Amazon offers cut-price support to make sure your Cloud stays up

Various levels of certainty it won't rain on your parade

Maximizing your infrastructure through virtualization

Cloud gorilla Amazon Web Services has revamped its technical support services for its various heavenly compute and storage infrastructure while at the same time tweaking the packaging of those support services.

Tech support is something that AWS customers and competitors alike grouse about, and internal IT staff that have control of physical servers as well as the technical chops to babysit the hardware and software like to boost their job security by pointing out that there is no way the AWS support people can do as good a job supporting cloudy infrastructure compared to internal techies minding internal iron.

With the price cuts announced by Amazon today, that argument will get that much harder to make, even if it turns out to be true in many cases. In other cases, such as with startups with no IT admin staff and no desire to have one, no matter what Amazon is charging for tech support and no matter how poor it might be by comparison to a top-notch internal staff, they don't have any other practical option rather than to rely on a hoster or cloud provider and to pay for tech support, so the comparison is moot.

Under the new support plans, all customers who sign up for AWS services are automatically signed up for basic support, which has been expanded with 24x7 access to customer service (by either email or phone) for billing and account issues as well as tech support when virty systems are misbehaving. The basic support service gives customers best practices guides and technical FAQs as well as access to AWS Developer Forums, which Amazon's engineers moderate, and the AWS Service Health Dashboard. This basic support tier is free.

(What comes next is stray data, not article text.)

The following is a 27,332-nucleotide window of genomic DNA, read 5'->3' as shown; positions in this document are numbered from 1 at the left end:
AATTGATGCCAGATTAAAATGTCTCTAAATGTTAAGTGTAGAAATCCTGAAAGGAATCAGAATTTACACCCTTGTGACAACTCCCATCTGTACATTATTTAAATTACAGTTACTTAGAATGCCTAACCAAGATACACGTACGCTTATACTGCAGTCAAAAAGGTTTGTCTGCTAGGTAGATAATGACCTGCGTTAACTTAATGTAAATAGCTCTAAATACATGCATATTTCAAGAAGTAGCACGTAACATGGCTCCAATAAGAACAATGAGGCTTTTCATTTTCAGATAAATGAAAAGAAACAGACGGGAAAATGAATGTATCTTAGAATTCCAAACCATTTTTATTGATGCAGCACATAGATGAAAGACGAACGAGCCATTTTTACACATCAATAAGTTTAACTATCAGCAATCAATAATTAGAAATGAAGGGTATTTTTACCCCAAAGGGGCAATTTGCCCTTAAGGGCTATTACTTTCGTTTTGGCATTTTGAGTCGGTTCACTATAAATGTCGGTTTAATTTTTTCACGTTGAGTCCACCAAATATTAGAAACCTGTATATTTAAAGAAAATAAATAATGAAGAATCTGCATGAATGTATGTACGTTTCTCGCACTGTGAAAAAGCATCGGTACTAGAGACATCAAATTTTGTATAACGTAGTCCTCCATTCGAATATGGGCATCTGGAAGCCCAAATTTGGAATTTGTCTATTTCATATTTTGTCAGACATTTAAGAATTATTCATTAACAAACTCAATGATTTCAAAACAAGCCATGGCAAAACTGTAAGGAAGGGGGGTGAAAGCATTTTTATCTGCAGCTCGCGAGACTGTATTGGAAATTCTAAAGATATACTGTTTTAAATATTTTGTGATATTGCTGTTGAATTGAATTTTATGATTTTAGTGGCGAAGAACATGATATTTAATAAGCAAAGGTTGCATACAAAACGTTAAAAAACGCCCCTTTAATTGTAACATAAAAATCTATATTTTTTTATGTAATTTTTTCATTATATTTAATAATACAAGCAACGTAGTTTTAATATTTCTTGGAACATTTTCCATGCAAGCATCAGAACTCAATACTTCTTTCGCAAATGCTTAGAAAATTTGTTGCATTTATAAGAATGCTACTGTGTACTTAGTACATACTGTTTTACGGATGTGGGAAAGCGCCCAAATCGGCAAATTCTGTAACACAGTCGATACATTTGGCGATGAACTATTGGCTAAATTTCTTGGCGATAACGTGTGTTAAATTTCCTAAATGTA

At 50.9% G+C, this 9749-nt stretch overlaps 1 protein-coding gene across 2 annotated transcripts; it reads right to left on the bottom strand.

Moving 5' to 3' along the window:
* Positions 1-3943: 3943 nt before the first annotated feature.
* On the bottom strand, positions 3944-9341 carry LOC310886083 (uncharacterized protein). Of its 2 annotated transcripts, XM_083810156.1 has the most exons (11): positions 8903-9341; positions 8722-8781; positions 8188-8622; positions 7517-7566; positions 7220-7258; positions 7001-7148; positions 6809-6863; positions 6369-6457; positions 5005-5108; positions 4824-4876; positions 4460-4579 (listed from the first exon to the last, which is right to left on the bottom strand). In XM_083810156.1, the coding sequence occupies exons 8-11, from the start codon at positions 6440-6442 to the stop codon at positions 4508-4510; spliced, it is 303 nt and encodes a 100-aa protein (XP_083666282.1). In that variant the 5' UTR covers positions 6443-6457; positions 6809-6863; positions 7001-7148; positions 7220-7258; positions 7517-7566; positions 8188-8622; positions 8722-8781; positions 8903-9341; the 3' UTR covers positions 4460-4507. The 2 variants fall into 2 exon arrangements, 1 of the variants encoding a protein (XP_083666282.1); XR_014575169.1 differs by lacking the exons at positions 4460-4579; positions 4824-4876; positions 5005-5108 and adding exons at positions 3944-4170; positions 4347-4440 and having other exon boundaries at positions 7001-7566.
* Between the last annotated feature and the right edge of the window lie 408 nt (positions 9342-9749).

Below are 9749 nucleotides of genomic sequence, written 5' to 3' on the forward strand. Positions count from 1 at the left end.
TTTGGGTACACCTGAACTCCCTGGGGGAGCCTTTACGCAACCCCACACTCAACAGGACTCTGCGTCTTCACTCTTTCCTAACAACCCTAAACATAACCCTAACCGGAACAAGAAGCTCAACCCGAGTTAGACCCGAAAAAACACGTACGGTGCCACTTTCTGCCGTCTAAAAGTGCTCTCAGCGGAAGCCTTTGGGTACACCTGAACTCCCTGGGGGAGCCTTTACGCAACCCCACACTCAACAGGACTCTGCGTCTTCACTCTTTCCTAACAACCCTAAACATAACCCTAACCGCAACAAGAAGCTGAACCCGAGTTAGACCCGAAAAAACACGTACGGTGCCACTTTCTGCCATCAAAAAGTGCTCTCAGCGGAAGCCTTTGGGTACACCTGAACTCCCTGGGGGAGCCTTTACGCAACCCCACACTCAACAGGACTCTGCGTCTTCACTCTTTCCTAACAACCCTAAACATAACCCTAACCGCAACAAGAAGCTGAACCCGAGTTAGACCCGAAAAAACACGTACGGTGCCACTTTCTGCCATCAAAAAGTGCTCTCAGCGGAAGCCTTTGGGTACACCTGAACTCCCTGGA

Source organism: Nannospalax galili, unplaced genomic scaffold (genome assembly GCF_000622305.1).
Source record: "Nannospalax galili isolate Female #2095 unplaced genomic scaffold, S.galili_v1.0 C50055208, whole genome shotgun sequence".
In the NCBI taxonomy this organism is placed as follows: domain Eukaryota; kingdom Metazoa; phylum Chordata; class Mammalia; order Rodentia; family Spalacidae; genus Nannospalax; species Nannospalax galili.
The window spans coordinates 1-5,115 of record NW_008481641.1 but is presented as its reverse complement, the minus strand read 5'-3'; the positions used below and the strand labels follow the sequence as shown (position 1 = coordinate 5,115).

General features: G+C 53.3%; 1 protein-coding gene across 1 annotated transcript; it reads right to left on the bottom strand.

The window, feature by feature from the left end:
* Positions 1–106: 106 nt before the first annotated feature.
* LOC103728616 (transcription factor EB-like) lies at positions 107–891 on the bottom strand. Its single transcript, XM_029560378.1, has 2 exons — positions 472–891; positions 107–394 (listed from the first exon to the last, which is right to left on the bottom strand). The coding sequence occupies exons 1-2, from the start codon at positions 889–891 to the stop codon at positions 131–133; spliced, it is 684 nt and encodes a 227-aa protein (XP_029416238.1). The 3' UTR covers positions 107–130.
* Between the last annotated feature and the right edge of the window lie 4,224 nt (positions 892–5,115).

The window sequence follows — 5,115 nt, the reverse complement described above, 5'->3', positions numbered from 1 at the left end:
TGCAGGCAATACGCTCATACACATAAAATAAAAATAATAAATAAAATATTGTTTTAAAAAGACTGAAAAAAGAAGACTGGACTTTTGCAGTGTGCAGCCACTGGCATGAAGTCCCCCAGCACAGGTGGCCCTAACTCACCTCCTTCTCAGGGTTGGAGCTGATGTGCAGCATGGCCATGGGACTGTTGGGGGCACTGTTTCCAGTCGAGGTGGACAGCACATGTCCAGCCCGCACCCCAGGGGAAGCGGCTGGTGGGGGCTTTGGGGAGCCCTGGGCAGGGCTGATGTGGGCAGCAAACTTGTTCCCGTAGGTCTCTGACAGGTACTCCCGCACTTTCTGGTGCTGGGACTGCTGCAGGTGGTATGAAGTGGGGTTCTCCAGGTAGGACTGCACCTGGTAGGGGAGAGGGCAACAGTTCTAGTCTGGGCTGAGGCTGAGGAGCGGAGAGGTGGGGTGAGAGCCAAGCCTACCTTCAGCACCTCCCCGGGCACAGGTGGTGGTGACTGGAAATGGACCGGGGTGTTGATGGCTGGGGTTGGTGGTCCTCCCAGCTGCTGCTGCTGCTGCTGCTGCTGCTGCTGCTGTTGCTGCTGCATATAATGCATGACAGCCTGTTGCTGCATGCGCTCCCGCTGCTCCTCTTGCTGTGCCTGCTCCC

AWS support screen

What used to be called the bronze support level on AWS is now known as developer support, and it costs $49 a month and has all the goodies in the basic support level and then adds on one-on-one support for AWS-related questions (meaning, you can't expect Amazon to provide tech support for your software stack running atop the custom Xen hyprvisor that Amazon uses as a container). You get a single named contact at your company that can contact Amazon for support issues, who you can contact by email. Developer support also includes a minimum 12-hour response time for tech support cases, and access to the technical support engineers via email for help configuring, operating, and maintaining core AWS services and features.

The business support tier on AWS, formerly known as gold level support, takes the basic and developer tiers, but shrinks the tech support response time down to one hour and gives you phone access to the engineers as well as chat on top of the developer-grade email access. According to a blog post by Jeff Barr, evangelist at the AWS unit, the chat service is brand new, but the neat new feature is a capacity planning tool called AWS Trusted Advisor (it is not a person, but a program) that watches all of your infrastructure and services as well as what is going on across the entirety of the AWS data centers and makes suggestions as to where you could save money, improve performance, or tighten security.